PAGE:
During Laura’s Fall Break back in October, we visited Shiloh National Military Park. Yes, it has taken me this long to share any photos from our visit. That is because we have had a lot going on for the last few months, if you had not noticed.
Shiloh is one of our favorite places to visit. We had been there in a few years, so it was nice to be back. We were mainly looking to take it slow and easy on this trip. So after eating a picnic lunch out by the Tennessee River, we decided to walk along the Sunken Road. Here are a few photos from our walk.
A Scenic Walk
One of the reasons we love walking along the Sunken Road at Shiloh is because of views like this. Because this is such a beautiful scene, it is difficult to imagine that it was the site of a bloody Civil War battle. While that was an important part of our nation’s history, we mainly come here to enjoy the beauty of God’s creation and to do some hiking outside in nature.
A split-rail fence runs along a large part of the Sunken Road at Shiloh. The fence does not actually keep anything in or out these days. However, it is an interesting photographic subject. And it is a recreation of the fence that was there during the battle, too. Plus, it makes me thankful for our modern fencing techniques, because our horses would knock that fence over in an instant.
Here is Laura with the fence behind her. While the fence is an interesting photographic subject, I think that Laura is an even more interesting photographic subject.
Into the Woods
After running beside the field in the previous photos, the Sunken Road then runs through a wooded area. I always like this picturesque bridge, which is even more picturesque with the fall leaves along the path. Many of the leaves had not yet changed color when we were there in October, but some of them had. I also like how they cut out a section of the fallen tree beyond the bridge so that the tree would not block the path.
Laura stops to read one of the interpretive signs along the road. The signs had been replaced since our previous trip, and it was good to see the upgrades that made it even easier to understand what went on. It might look like the sign was lighted, but it was actually just reflecting the sunlight back onto Laura.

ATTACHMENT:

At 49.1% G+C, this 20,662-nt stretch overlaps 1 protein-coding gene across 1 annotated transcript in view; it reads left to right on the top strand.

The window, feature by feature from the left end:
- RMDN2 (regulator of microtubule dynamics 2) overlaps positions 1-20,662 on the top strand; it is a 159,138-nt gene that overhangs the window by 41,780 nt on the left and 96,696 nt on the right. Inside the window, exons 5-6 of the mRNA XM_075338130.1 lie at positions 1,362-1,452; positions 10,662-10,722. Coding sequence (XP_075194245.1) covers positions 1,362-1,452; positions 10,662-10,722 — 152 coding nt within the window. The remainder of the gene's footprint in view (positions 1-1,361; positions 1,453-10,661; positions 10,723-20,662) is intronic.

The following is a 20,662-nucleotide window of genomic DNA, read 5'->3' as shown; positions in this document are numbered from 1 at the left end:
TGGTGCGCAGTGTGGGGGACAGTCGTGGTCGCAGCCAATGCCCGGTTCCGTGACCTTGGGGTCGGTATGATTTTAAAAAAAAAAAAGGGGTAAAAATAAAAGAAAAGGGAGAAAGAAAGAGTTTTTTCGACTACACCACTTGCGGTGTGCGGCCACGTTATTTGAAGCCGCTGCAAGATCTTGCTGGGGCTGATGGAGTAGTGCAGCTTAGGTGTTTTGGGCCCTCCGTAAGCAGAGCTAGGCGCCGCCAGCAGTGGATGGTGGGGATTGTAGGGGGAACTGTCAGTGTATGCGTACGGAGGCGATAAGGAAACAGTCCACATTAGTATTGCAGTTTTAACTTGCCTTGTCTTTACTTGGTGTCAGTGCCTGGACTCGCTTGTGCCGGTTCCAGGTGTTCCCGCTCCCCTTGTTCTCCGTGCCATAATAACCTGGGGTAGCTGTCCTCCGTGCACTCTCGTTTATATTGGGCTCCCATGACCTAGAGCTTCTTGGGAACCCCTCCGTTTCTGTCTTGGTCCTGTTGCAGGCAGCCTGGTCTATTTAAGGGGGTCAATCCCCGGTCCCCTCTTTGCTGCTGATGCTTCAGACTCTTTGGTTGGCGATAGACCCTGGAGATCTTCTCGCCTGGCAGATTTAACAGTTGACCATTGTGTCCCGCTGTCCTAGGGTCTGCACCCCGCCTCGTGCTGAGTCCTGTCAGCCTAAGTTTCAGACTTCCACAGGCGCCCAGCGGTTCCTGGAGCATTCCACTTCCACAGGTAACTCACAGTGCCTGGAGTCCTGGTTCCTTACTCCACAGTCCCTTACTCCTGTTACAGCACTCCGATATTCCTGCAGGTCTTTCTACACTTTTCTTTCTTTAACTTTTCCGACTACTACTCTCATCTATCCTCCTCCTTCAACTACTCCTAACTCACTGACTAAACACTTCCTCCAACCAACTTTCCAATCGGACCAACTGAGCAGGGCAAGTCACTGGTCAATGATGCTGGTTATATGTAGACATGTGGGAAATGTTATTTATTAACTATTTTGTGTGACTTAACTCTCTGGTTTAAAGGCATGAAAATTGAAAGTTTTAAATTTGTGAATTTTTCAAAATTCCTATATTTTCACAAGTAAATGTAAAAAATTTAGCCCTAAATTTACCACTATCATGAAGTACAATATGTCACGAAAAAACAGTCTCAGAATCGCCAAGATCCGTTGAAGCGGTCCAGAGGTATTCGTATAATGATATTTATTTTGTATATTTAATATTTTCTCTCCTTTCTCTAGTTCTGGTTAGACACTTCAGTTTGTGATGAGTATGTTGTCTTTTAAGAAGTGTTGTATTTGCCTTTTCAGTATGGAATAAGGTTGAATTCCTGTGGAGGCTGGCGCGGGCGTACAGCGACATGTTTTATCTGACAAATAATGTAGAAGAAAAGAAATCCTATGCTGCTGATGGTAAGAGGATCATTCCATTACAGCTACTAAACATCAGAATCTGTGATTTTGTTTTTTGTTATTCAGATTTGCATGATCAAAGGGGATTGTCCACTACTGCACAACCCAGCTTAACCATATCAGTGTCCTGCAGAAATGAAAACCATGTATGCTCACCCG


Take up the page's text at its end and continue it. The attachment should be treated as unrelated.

You can find all sorts of monuments out in the woods, too. The monuments are usually set up where a particular regiment fought. This particular monument is for the 31st Infantry from Indiana. I like how it is surrounded by all of the trees.
As we walked back to where we had parked, I liked this view back down the Sunken Road. You can see a few other monuments along the road in the distance. And the field from the first photo is beyond the trees and to the left of the photo. No matter where you might find this road, it would be a beautiful scene.
And here is one more view of the Sunken Road. I might have saved the best for last here. Except that I have two more photos to share…
When we were almost back to the car, I decided to take a few more photos of Laura with the split-rail fence in the background. It was such a beautiful day out, and I had my lovely companion with me, so why not take a few more photos?
And here is one more. Is mostly the same as the previous photo, except in portrait orientation. Just for something different. And I shared both photos here because I like them both.
As you can see, it was a wonderful day to spend some time outside, and Shiloh was a great place to do that!
Now to him who is able to do far more abundantly than all that we ask or think, according to the power at work within us, to him be glory in the church and in Christ Jesus throughout all generations, forever and ever. Amen. - Ephesians 3:20-21
About the Photos
For these photos, I did something that I do not usually do at Shiloh, or for most other trips like this one. I used the 50mm prime lens exclusively. That meant that there was no zooming in except by moving my feet to get closer to my subject. And I could not take wide-angle photos like I often do. But I liked the challenge, and I liked the depth of field that I got in these photos. If that were to be my only trip ever to Shiloh, I might have thought twice about that decision. But because we have been there many times before, I knew what was there, and I knew that I had several other photos from past trips, too. So just using that one lens was worth it.
Photo: Each photo is a single Raw exposure, processed in Luminar AI. Read more about photography tips, photo software, camera gear, and more at Steve’s Photography Tips.
Camera: Sony Alpha A7 II
Lens: SonyFE 50mm f/1.8
Date: October 8, 2021
Location: Shiloh National Military Park, Tennessee